Although the above discussed embodiment employs a viscose fibre pad, it is envisaged that the pad could be made from a polymeric foam or suitable textile paper or hybrid structure. However it is desirable that the device be not too absorbent since it is desirable that the instrument remain moist.
A very highly preferred embodiment uses a roll of non-woven fabric “wipes”. The roll is, for example, 8 meters long, and 10 cm wide and is perforated at 10 cm intervals, so that up to 80 wipes of 10 cmx 10 cm can be torn from a free end of the roll. Alternatively, the product may be supplied in a canister containing 200 wipes in an 8 meter roll. The non woven fabric used in the wipes is a made from a cellulosic fibre (for example viscose) web. This web is then treated with an aqueous dispersion of a flexible cross-linking acrylic latex. The aqueous dispersion is such as to incorporate up to 15% by weight and preferably about 8% by weight of dry acrylic polymer. Upon the addition of a suitable proportion of a cross-linking catalyst the non-woven structure is saturated with the latex/catalyst dispersion and excess dispersion drained from the structure by gravity, or else squeezed out with the assistance of compression rollers whereupon the structure is then dried at a temperature appropriate to induce cross-linking. Upon cooling a bonded, non-woven, open structured web has been achieved, and has the following specification:
Basic mass (g./sq.m): about 42.5
Dry strength: (g/25 mm): 225
Thickness (um/4 ply): 1270
Absorbency (g/5 g): 420
The roll of wipes is contained in a dispensing canister which is preferably moulded from plastic, has a diameter only slightly larger than the roll diameter and has a replaceable closure which seals with the container. Under the replaceable closure is a canister lid or wall provided with one or more slits disposed about the roll axis through which an end of the roll can be dispensed. A formulation such as shown in example 1 or example 2, and containing an enzyme and a humectant, is added to the container in sufficient quantity to impregnate the non woven fabric. Thereafter, wipes may be pulled from the canister and torn off the roll end as needed. In use, an impregnated wipe is held in the gloved hand, moistened under a tap, and then used to wipe the exterior surface of an instrument to be cleaned. By virtue of the slits the container is moisture permeable. An additional outer removable closure may be provided to exclude particles and to inhibit moisture loss. However the slits ensure that the moisture can permeate the package.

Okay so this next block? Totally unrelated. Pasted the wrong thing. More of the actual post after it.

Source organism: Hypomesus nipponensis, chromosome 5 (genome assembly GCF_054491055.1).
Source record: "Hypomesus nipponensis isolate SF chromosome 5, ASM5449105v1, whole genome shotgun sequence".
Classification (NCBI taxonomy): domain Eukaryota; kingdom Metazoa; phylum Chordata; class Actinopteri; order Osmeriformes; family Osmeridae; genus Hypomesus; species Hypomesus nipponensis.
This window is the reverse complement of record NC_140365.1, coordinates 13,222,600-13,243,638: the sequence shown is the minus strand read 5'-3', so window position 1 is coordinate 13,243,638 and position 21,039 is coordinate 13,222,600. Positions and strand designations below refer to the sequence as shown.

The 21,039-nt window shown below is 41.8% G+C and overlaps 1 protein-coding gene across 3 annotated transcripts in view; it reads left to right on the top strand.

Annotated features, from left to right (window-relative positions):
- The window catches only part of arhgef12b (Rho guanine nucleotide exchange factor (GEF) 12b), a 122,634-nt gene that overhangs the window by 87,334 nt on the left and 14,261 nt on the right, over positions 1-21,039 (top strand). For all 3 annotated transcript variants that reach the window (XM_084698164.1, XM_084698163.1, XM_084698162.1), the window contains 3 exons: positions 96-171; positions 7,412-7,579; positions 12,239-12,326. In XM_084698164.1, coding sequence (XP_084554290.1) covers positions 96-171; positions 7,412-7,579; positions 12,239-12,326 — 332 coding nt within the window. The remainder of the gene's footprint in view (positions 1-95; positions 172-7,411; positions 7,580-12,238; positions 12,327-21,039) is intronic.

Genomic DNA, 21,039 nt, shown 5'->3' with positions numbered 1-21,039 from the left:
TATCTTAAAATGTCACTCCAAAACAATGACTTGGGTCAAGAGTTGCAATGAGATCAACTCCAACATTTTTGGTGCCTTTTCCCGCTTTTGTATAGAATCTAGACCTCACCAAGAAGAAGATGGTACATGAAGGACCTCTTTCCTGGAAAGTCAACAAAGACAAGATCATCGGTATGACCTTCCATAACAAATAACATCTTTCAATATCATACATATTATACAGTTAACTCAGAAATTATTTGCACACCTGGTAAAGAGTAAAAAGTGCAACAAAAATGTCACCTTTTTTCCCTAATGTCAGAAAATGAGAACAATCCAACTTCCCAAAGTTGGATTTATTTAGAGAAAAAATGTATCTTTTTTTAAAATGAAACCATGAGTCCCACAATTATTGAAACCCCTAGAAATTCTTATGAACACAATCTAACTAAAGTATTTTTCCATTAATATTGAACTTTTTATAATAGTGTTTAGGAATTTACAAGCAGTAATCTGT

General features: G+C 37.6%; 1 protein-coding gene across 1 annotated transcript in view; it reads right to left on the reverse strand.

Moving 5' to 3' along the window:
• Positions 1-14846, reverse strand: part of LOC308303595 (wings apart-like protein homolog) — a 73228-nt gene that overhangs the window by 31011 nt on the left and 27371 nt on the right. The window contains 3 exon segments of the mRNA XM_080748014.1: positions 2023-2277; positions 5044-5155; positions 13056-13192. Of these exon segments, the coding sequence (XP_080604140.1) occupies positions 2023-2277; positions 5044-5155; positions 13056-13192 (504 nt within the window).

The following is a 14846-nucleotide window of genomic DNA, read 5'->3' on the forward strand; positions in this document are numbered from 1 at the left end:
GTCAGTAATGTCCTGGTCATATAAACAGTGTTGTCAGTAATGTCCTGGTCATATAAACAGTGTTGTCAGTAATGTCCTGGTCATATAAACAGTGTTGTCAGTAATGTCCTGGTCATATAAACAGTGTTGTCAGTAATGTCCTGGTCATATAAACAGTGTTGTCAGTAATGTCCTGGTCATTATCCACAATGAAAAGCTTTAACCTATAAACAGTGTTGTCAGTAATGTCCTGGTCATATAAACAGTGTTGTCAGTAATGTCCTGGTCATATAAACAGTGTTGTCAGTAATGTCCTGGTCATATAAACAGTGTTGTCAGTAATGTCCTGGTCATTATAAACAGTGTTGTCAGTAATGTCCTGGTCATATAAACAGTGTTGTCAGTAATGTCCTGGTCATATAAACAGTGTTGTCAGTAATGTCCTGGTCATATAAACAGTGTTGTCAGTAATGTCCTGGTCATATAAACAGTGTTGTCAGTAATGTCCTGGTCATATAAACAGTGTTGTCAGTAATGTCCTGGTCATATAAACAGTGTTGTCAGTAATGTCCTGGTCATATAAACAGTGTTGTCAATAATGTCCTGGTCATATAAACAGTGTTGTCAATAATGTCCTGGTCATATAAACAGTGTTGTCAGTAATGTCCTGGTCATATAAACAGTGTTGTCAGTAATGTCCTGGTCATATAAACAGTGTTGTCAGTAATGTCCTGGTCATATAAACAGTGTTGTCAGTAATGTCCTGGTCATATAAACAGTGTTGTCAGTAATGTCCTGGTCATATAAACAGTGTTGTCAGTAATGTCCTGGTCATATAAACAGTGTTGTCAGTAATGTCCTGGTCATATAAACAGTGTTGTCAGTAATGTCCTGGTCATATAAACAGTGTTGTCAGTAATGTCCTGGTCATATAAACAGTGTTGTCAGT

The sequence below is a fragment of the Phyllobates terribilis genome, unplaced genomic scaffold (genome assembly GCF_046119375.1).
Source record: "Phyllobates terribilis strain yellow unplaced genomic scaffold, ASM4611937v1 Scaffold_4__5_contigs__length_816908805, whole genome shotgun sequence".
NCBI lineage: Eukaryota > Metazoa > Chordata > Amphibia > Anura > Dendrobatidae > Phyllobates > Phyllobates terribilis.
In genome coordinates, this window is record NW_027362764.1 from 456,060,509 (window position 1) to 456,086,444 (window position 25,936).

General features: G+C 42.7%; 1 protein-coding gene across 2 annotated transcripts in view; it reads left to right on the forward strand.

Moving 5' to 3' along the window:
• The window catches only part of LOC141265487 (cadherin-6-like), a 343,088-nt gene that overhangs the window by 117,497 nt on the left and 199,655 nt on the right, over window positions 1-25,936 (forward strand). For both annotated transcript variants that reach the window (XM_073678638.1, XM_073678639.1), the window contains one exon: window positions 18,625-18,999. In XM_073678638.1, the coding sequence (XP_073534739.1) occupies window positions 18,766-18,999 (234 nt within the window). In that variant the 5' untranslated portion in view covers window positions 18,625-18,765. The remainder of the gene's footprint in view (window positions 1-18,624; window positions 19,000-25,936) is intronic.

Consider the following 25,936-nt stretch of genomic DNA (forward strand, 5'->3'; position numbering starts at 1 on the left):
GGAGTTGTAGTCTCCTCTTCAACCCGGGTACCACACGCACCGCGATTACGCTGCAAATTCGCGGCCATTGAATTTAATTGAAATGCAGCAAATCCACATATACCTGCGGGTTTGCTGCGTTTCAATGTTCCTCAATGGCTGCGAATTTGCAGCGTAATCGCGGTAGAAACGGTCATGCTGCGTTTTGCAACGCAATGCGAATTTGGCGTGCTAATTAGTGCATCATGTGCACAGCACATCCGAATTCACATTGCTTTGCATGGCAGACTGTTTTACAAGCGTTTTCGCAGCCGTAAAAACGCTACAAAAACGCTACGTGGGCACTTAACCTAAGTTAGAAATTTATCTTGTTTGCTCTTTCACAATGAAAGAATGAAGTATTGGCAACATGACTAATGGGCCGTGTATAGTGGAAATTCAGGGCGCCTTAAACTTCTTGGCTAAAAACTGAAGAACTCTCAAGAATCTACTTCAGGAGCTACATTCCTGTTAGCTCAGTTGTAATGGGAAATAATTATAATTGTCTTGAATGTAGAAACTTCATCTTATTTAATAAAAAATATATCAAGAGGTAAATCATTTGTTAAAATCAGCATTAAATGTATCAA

As will be apparent to those skilled in the art from the teaching hereof use of a device or wipe according to the invention provide a major advance in convenience and efficacy over existing methods for cleaning endoscopes. The device or wipe may be used for cleaning other medical and non medical instruments, surfaces, and the like. The device or wipe may be embodied in other forms or be manufactured from other materials without departing from the inventive concept herein disclosed and the formulation may be varied without departing from the invention.
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|Citing Patent||Filing date||Publication date||Applicant||Title|
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|U.S. Classification||15/104.93, 15/115, 15/104.94|
|International Classification||C11D11/00, C11D3/20, C11D17/04, B08B1/00, C11D3/02, A61L2/18, C11D3/386|
|Cooperative Classification||B08B1/006, C11D11/0041, A61L2202/24, A61L2/18, A61B1/122, C11D3/046, C11D3/38627, C11D3/38609, C11D3/38645, C11D17/049, C11D3/2065, C11D3/2044, C11D17/041|
|European Classification||C11D3/386F, C11D17/04B, A61L2/18, A61B1/12D1, B08B1/00, C11D3/20B2A, C11D17/04F, C11D3/20B3, C11D3/386D, C11D3/04S, C11D3/386A, C11D11/00B2D6|
|Oct 19, 2005||AS||Assignment|
Owner name: NOVAPHARM RESEARCH (AUSTRALIA) PTY LTD, AUSTRALIA
Free format text: ASSIGNMENT OF ASSIGNORS INTEREST;ASSIGNOR:KRITZLER, STEVEN;REEL/FRAME:018123/0480
Effective date: 20040513
|Nov 25, 2015||FPAY||Fee payment|
Year of fee payment: 4